Restaurant Review: Vodka Room, Grey Lynn
Grey Lynn's Vodka Room isn’t sure what it wants to be, finds Jesse Mulligan
Address: 5 Rose Rd, Grey Lynn
Phone: (09) 360 5050
Drinks: Fully licensed
From the menu: Pickles and kimchi $9, tomato and fennel salad $12, crab blinis $25, duck fat potatoes $10, “pelmeni” dumplings $18, pork belly skewer $19, brown sugar pavlova $15, sour cream mousse $15
Vodka Room is stuck halfway between bar and restaurant. The drinkers must feel slightly style-cramped by the wall-to-wall tables and middle-aged couples propped up on sofas, but you don’t feel completely comfortable as a diner either.
While we ate our entrees, two girls wandered up to the bar near us and ordered some flaming shots. But the bartender got his pour wrong and set his own hand on fire. Nothing says cosy ambience like two girls sucking Sambucas through straws while next to them a handsome staffer tries frantically to put himself out.
I wonder what the owners are trying to achieve, given that so many elements of the experience work well. The open kitchen looks reassuringly busy, the food tastes good across the board and the floor staff are friendly and helpful. But if it’s there to serve great food then why call it the Vodka Room?
Perhaps, I thought, it’s because vodka goes surprisingly well with food. But it turns out this restaurant is an advertisement for keeping those two things as far from each other as possible. Diners are steered towards the vodka list (a wine list took some time to locate and the beer list didn’t exist) but, having chosen from dozens of unfamiliar brand names at four price points, you’re then asked to drink it straight.
The pouring jug doesn’t work properly so there is a lot of spilling and, even if you can find some pleasure in drinking 80 proof clear liquor at room temperature (to be fair, we did), the strongly flavoured food wipes out any subtlety in the liquor, leaving just the alcohol burn to refresh you between mouthfuls.
We asked if we might be better off with an infused vodka but the waitress said “I wouldn’t recommend the infused vodkas because they are — ” she tried to find the right word “ — disgusting”.
The Russian-inspired menu is divided into “Cold” and “Hot”, and when we’d ordered a few things from the first and began looking at the second, our waitress was like, “Woah, that’s plenty!” But I persevered and was glad I did.
Each dish is appealing in its own way but there were no pasta or rice dishes or anything much that would really fill you up. So it was a sliver of salmon here, a chunk of pork there, a pickled cucumber to refresh, then a little pancake wrapped around crab.
You’d have to order a lot more to get stuffed here and I wonder why she tried to talk us out of it, given our bill was already light from the one drink we’d shared between three of us over the course of the evening, for reasons already discussed.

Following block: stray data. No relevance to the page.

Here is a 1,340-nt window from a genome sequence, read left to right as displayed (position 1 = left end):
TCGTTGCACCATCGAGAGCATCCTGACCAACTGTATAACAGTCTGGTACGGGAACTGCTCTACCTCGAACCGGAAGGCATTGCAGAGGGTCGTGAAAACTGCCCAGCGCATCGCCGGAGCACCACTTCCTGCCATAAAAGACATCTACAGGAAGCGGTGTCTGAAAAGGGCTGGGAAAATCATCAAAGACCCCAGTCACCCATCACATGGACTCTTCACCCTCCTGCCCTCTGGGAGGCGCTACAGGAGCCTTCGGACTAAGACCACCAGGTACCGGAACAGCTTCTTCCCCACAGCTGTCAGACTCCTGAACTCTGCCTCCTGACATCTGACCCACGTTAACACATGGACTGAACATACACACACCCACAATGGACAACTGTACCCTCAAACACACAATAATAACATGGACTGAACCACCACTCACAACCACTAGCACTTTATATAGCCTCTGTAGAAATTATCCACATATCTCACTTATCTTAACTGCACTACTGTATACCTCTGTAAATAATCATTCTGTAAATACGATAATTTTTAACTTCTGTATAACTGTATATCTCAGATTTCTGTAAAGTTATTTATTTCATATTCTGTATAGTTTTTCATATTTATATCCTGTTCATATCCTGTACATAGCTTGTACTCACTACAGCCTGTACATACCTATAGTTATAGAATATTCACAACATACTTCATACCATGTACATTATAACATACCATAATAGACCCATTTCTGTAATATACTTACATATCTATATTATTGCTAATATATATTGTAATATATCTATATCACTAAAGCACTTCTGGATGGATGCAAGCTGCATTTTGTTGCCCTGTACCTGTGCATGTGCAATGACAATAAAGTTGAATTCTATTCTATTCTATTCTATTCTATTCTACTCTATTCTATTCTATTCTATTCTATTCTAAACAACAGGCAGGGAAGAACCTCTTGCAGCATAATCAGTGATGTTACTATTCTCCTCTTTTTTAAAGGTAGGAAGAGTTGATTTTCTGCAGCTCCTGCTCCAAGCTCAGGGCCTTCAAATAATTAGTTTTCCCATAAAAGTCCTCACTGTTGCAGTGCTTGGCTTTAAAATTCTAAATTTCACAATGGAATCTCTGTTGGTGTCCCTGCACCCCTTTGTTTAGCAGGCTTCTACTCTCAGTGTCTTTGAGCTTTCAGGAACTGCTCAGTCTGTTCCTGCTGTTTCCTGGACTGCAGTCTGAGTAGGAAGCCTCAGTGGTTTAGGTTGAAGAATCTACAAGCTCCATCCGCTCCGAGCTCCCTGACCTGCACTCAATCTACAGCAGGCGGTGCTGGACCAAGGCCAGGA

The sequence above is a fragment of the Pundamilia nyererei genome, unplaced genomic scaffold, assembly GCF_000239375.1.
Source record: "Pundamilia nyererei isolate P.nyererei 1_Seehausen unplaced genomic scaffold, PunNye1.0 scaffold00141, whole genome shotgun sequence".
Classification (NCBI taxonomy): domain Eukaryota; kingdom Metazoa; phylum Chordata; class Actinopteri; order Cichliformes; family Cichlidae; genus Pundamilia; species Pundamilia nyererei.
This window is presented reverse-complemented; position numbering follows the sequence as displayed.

The head chef has some good restaurants on his CV, and you can see he knows how to cook. A skewer of pork belly featured meat roasted past the point of resistance so it sort of slid into your mouth and dissolved over your taste buds, even better after being dredged in the spicy “Russian ketchup” that came with it.
That salmon was cured bright scarlet with beetroot and was a superb cold mouthful of familiar friends: sour cream, horseradish and rich, oily fish.
Beetroot pops up in a few places and it plays the part of fresh seasonality in a cuisine based on boiling, steaming, frying and fermenting. A scattering of walnuts tasted of-the-season too, the choice of freshly shelled over freshly decanted being one of the sure signs the kitchen cares about its ingredients.
Despite it working with the salmon, sour cream wasn’t quite enough to excite the duck-fat potatoes — I had to dip back into the Russian ketchup — but they were roasty and nice enough. Best of all were the dumplings — steamed pastry parcels like big ravioli stuffed with beef, pork and a very good kim chi. With a little dark spicy beef broth drizzled over them they were soft, savoury and delicious — we took two each and wish we’d ordered more.
We took a sour cream mousse to finish, which worked very well with a black Russian jelly and caramelised walnuts on the side. But for something that sounded so delicious, the brown sugar pavlova was a bummer, all cream and crunch with none of that soft meringue that makes pav so special — plus you know that moment during dessert when you realise you are eating 100 per cent sugar?
That feeling is enhanced with brown sugar, because it crumbles down and sticks in your molars like you’re eating it straight from the jar.
At least it wasn’t flammable. Vodka Room has a few too many kinks for me to want to eat there again. The owners want it both ways; right now I’m not sure either is working well.Share this:
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